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According to The Telegraph, Mr Jeremy Hunt, Health Secretary of Her Majesty’s British Government has declared that doctors and nurses should run the National Health Service as opposed to ‘managers with no front line experience’. According to him, the creation of management layers in the 80s was a mistake.

Very popular, perhaps, but bonkers.

Front line experience does not give anybody managerial or leadership capacity. If we were to apply the Hunt Bonkers Rule 1, many CEOs of companies would be declared unsuitable. Many of them come from a finance background, or R&D, or strategy, and, equally, not many of them have been salesmen of first line marketers. There are entire multinational corporate affiliates run by ex-manufacturing people and global commercial pharmaceuticals run by ex-heads of R&D. Whoever is skilled and qualified, is the right one, whether a doctor or not, a nurse or not, plus any of the unnamed, physiotherapists, clinical psychologists, HR heads and Chief Porters.

That was Bonkers 1. Bonkers 2 reads ‘An MBA is to be created so clinicians can study leadership’. MBA is the last place in the world to ‘study’ leadership. The Health Secretary can send anybody to do an MBA and I am sure they will benefit from what an MBA can give. But this will be equally valuable, or not, to clinicians, procurement administrators, dentists, ambulance services directors and accountants. MBAs are not the main source of leadership.

Bonkers 3 is ‘Doctors and nurses will be sent to universities, including Yale, to prepare them for management positions’. Very good luck to all. The idea that universities prepare for management positions at that level is naive to say the least. OK, more than that, it is bonkers. Also, if I were the head of UK universities (I realize there isn’t one, but let’s pretend) I would be very annoyed with the ‘including Yale’. Somebody has been selling something to him.

And probably all of that will be unchallenged because it will be popular. Managers are bad, poor doctors and nurses, if they could just be given the keys of the kingdom. Speaking as somebody who holds both an MD and an MBA, I would argue that the logic of banking on these ‘front line professions’ is, well, bonkers. Some doctors have no managerial ability, nor they want one. Some specialists work in a rather isolated world. An excellent ‘front line’ cardiologist may be both a Nobel Prize candidate and the last person you’d like to see in charge of a hospital. Some physicians are delightfully sensitive to the human condition, others have the emotional intelligence of a fish cake. And fish cake is not a condition of leadership. You don’t have be a psychiatrist to run a psychiatric hospital, nor the asylum should be run by inmates. You do not need to have led a platoon in Afghanistan to be Defense Minister.

I would prefer hundred times a brilliant leader with zero front line experience than a mediocre leader with hundred points of frontline stuff. Nurses and doctors have a trust advantage over all other possible professions  in the country. Some of them may be excellent formal leaders (I think Mr Hunt is thinking  administrators, though), others would be excellent role models and high influencers over the entire workforce and the public. The trust advantage does nor necessarily lead to administrative and managerial advantage.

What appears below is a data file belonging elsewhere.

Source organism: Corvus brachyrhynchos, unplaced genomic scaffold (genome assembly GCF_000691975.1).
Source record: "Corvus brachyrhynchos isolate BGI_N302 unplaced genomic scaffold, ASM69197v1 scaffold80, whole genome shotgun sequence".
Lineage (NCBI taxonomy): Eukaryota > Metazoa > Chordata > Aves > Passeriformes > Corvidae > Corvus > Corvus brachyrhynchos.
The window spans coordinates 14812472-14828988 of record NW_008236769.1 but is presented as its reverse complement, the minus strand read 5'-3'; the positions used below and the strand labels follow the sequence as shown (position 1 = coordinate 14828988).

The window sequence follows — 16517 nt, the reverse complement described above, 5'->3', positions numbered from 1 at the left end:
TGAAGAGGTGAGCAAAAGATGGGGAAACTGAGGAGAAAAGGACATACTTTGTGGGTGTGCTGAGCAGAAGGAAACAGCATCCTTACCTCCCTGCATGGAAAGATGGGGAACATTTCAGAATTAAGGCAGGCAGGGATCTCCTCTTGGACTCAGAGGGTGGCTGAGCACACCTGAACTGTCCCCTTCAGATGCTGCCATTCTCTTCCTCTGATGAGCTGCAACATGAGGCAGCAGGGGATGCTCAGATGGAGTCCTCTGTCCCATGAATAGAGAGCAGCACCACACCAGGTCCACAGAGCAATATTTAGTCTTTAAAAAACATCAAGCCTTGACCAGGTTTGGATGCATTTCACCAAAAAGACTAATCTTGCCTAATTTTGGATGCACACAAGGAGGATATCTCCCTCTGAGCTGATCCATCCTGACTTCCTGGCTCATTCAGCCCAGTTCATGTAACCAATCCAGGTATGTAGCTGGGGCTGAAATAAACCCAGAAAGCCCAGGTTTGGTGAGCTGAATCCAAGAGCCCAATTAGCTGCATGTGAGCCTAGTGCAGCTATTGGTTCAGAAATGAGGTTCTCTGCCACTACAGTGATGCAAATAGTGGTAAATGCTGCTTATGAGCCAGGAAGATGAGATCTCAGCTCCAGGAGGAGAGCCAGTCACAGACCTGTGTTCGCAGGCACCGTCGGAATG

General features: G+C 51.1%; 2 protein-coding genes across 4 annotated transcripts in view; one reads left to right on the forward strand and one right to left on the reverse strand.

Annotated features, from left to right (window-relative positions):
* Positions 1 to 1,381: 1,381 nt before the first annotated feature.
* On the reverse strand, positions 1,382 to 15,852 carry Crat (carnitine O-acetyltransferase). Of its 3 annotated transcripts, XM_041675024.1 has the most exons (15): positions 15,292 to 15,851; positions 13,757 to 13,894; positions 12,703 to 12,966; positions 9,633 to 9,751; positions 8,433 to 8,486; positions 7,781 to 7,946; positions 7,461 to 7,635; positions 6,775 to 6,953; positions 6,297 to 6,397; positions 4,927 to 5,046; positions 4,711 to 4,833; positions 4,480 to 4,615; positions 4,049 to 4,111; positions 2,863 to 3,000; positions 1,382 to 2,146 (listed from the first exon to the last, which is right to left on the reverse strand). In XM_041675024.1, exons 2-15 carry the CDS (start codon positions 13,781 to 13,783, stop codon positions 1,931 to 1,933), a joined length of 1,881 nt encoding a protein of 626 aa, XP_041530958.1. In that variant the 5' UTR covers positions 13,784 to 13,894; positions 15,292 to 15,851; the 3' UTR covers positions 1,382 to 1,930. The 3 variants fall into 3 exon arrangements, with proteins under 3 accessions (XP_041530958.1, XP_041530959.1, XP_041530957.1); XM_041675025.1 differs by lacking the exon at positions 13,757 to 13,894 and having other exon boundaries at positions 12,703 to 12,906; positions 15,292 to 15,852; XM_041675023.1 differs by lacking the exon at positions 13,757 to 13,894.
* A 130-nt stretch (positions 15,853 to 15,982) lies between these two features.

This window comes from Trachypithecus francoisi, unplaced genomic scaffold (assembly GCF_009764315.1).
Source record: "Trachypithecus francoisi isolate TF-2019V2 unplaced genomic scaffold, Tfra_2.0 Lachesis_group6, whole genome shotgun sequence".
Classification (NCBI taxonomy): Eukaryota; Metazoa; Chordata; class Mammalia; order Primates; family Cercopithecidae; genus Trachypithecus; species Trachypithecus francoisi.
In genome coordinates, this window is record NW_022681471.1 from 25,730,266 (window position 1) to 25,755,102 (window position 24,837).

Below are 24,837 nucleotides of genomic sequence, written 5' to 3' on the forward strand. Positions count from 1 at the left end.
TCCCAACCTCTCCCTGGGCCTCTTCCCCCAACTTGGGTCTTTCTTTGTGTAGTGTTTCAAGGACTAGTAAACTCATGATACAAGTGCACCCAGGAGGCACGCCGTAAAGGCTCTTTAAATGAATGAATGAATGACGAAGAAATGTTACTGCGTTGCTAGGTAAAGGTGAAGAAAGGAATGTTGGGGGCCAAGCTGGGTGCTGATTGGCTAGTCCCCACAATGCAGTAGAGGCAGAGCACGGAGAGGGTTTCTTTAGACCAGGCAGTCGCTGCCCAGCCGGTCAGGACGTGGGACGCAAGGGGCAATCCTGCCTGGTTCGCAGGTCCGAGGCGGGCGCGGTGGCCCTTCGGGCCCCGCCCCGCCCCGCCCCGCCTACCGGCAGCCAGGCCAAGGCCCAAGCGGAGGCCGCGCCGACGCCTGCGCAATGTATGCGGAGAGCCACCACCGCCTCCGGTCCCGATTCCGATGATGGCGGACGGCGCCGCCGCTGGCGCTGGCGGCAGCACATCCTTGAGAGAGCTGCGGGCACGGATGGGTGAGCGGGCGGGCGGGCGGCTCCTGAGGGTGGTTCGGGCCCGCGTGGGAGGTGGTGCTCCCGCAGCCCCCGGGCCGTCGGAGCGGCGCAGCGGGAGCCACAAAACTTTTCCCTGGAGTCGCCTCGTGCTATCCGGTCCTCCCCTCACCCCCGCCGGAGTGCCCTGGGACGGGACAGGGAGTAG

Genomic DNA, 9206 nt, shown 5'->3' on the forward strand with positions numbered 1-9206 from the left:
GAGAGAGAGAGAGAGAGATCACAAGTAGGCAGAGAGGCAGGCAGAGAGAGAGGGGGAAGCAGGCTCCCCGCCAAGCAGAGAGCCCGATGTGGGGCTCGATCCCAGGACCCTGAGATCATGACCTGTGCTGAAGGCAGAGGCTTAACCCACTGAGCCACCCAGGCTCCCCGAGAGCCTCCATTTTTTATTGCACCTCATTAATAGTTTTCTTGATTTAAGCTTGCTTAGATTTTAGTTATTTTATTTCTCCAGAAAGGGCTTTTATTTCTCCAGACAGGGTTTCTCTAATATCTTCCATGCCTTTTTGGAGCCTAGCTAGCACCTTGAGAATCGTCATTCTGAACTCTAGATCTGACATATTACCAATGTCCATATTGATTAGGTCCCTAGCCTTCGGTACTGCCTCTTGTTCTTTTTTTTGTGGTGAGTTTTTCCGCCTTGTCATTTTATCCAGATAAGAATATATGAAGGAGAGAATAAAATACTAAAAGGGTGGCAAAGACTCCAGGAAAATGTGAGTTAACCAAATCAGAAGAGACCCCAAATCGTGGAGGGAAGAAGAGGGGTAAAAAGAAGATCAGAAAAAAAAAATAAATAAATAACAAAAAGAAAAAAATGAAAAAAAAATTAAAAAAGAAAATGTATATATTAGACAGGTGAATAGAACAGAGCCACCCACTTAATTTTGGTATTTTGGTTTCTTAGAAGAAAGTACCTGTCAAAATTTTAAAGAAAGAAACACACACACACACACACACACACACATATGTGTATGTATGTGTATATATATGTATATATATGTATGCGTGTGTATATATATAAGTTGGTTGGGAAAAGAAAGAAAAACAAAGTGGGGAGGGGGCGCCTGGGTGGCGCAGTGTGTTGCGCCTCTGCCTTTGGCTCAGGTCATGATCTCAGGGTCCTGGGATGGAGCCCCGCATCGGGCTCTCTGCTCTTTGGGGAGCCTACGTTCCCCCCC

And yet, it would take very little for Mr Hunt to look deeper inside the shop. The NHS has incredible hidden and un-used capacities. Some hospitals run in a incredibly innovative way, but not well publicized because ‘good’ does not make headlines in the British Daily Mail. Internal, central Transformation groups in the NHS are state of the art in people mobilization. There is a myriad of other pockets of excellence. Let them do, flourish, lead, scale. Led by nurses, doctors, physiotherapists, psychologists, accountants or porters if any can lead. Mr Hunt should perhaps look inside, not in Yale.  ‘Straitjacket Removal’ is the key competence, if you want one.

By the way, the NHS ‘problem’ is a wicked problem, and no amount of managerial training for  ‘front line’ people, or anybody in isolation,  will solve it per se.

Mr Hunt’s Bonkers Idea summary is that Manichean, populist, naïve, uncritical thinking, and intellectual flawed one of ‘managers are bad, doctors are good’. How smart to alienate your entire managerial population.

The problem is that one gets used to Bonkers Ideology. It’s the new black. In the era of post-truth, the world is flat, and trumpism logic, anything goes and rationale would remain unchallenged. And I am afraid Mr Hunt’s (Bonkers) prescriptions will be incredibly popular. Maybe not as a Mexican wall, but, hey, who knows.

If politicians could have some critical thinking and common sense, we would have a better health service in the UK. I am not optimistic on that assumption.

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  1. Susan

    Brilliant post. Many organisational problems are wicked problems with no easy answers. And the idea that MBAs prepare people to be leaders has been thoroughly argued against by Henry Mintzberg. The sad thing is that people seem to think complex problems are solved by simple solutions.

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